print("nameRead = \(nameRead!)")
            print("countryRead = \(countryRead!)")
            print("genderRead = \(genderRead!)")
            print("ageRead = \(ageRead!)")
            
            person.name = nameRead!
            person.age = ageRead!
            person.gender = genderRead!
            person.country = countryRead!
        }
        catch
        {
            
        }
        }
        else
        {
            print("Error downloading data. Error = \(error)")
        }
    }
    
    // actually execute the task
    downloadTask.resume()
}
And now we need to return the Person object.
This is not as simple as you expect...

Return data as return type

The issue we have is that we have data in one class, but we want to use it on another class. This is a fairly common affair in programming, and the initial approach would be to return Person instead of Void from the getJsonData function.

So let's try it!

In Utilities, change getJsonData the function to this:
static func getJsonData(jsonUrlAsString:String) -> Person
{
    let person = Person()

    let configuration = NSURLSessionConfiguration.defaultSessionConfiguration()
    let headers: [NSObject : AnyObject] = ["Accept":"application/json", "Auth":"token"]
    configuration.HTTPAdditionalHeaders = headers
    let session = NSURLSession(configuration: configuration)
    
    let downloadTask = session.dataTaskWithURL(NSURL(string: jsonUrlAsString)!) { (dataReceived, response, error) in
        if (error == nil)
        {
            print("dataReceived = \(dataReceived)")
        do
        {
            let dataDownloadedAsJson = try NSJSONSerialization.JSONObjectWithData(dataReceived!, options: .AllowFragments)
            print("dataDownloadedAsJson = \(dataDownloadedAsJson)")
            
            let nameRead = dataDownloadedAsJson["name"] as? String
            let countryRead = dataDownloadedAsJson["country"] as? String
            let genderRead = dataDownloadedAsJson["gender"] as? String
            let ageRead = dataDownloadedAsJson["age"] as? Int
            
            print("nameRead = \(nameRead!)")
            print("countryRead = \(countryRead!)")
            print("genderRead = \(genderRead!)")
            print("ageRead = \(ageRead!)")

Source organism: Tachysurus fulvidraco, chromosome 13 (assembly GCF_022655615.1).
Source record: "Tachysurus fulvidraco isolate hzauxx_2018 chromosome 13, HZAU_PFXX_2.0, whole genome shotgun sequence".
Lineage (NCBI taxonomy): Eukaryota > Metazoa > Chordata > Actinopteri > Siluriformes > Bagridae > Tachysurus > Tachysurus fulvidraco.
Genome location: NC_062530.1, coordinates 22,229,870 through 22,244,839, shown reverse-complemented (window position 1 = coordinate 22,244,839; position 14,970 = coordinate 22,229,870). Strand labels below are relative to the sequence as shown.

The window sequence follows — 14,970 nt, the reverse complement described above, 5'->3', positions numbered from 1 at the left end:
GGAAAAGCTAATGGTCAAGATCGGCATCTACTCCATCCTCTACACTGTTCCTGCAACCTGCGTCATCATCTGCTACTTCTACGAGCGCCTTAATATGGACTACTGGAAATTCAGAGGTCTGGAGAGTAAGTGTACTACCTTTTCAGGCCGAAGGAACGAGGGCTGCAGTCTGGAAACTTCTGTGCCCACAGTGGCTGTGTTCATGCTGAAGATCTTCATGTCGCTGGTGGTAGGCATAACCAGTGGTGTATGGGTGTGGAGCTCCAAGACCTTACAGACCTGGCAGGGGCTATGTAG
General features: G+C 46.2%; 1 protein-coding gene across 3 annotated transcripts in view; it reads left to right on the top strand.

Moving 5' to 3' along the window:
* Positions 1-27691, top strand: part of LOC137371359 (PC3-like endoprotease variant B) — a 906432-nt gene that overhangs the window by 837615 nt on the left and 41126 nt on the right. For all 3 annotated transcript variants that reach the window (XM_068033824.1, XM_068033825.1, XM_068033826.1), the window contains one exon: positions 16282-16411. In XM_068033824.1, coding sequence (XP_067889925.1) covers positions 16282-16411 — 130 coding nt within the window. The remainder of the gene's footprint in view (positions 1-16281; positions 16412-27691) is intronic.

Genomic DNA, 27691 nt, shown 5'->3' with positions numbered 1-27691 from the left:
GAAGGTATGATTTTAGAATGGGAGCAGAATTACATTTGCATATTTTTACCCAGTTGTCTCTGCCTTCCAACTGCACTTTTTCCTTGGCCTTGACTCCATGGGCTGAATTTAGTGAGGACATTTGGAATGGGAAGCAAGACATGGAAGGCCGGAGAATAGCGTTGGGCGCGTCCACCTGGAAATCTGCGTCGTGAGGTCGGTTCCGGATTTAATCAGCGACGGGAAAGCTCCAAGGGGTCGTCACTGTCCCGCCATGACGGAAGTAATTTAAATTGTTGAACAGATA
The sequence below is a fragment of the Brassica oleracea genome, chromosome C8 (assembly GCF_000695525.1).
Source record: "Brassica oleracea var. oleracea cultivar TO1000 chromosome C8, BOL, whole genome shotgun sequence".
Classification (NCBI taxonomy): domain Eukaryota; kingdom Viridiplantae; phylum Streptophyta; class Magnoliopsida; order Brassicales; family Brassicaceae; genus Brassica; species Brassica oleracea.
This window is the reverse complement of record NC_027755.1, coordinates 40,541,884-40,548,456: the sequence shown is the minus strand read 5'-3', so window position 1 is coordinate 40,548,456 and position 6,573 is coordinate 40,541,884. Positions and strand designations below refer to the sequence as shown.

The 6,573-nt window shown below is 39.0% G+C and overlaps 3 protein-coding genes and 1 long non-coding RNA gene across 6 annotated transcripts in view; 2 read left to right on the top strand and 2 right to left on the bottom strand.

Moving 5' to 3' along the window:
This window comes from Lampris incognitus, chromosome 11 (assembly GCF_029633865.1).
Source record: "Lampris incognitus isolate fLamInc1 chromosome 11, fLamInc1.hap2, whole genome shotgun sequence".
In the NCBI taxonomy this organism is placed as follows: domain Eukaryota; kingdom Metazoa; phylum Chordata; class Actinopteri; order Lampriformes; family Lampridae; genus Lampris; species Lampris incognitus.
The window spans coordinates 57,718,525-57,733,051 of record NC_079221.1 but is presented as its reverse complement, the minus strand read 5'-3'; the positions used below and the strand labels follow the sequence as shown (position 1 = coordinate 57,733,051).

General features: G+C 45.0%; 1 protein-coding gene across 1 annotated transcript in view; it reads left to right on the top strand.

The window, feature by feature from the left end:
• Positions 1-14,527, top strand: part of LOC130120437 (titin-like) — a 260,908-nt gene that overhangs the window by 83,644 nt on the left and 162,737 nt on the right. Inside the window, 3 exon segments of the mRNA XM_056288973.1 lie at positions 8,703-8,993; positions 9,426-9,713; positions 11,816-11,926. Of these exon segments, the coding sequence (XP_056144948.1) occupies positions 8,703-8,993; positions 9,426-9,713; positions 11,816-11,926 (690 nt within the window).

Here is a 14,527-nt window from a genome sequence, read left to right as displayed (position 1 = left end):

person.name = nameRead!
            person.age = ageRead!
            person.gender = genderRead!
            person.country = countryRead!
        }
        catch
        {
            
        }
        }
        else
        {
            print("Error downloading data. Error = \(error)")
        }
    }
    
    // actually execute the task
    downloadTask.resume()
    return person
}
and in the ViewController, change the way you call the getJsonData function, to this (and applying the result to the UI):
override func viewDidLoad() {
    super.viewDidLoad()
    
    let jsonUrlAsString = "https://api.myjson.com/bins/2c0aw"
    let person = Utilities.getJsonData(jsonUrlAsString)
    
    print("person.name = \(person.name!)")
    labelName.text = person.name!
}
If you run this, you'll be getting a runtime error of something like this:
fatal error: unexpectedly found nil while unwrapping an Optional value
(lldb) 

Why are we getting this?
Well, the issue is that the getJsonData is downloading data on a different thread, and while this is great, it also means that the return statement of the getJsonData function is getting called before the data finishes downloading.
So, because of this, you're returning an empty Person object, with just nil values. Therefore person.name is nil

In other words, we're returning nothing because we're reaching our return statement before we ever even make our network call.
And that's not good...

Returning data with completion handler

Since we cannot return the data as a good ol' return type, we need a different way to return the data, after we know the download has completed....whenever that is.

For this we use Completion Handlers, also known as Callbacks in other languages.

I won't get into details on this, so if you want to learn more about Completion Handlers there are tons of online resources for that.
In short, they are a parameter sent from whoever wants to be notified of something happening on a different class or function.
In this tutorial, I'm just teaching you how to use them with a specific example to achieve something.

1. The first thing we'll do is modify the getJsonData function to accept a completion handler parameter.
Change the getJsonData function declaration from this:
static func getJsonData(jsonUrlAsString:String) -> Person
to this:
static func getJsonData(jsonUrlAsString:String, completionHandlerPerson:(responsePerson:Person?, errorPerson:NSError?) -> ())

In here, we're passing a new parameter called completionHandlerPerson, which will return 2 elements: a Person object response (named responsePerson), and a NSError object (named errorPerson)
We're also just returning () or Void now, since the return will be handled by the completionHandlerPerson.
Since our completionHandlerPerson has a Person object and a NSError object, we must always use it retuning both elements. This is handy because if we do get data downloaded, the NSError element will be nil, which is easy to check.

2. With the function declaration modified, we now need to return our data with our completionHandlerPerson element.
Our entire getJsonData function will now look like this:
static func getJsonData(jsonUrlAsString:String, completionHandlerPerson:(responsePerson:Person?, errorPerson:NSError?) -> ())
{
    let person = Person()

    let configuration = NSURLSessionConfiguration.defaultSessionConfiguration()
    let headers: [NSObject : AnyObject] = ["Accept":"application/json", "Auth":"token"]
    configuration.HTTPAdditionalHeaders = headers
    let session = NSURLSession(configuration: configuration)
    
    let downloadTask = session.dataTaskWithURL(NSURL(string: jsonUrlAsString)!) { (dataReceived, response, error) in
        if (error == nil)
        {
            print("dataReceived = \(dataReceived)")
            do
            {
                let dataDownloadedAsJson = try NSJSONSerialization.JSONObjectWithData(dataReceived!, options: .AllowFragments)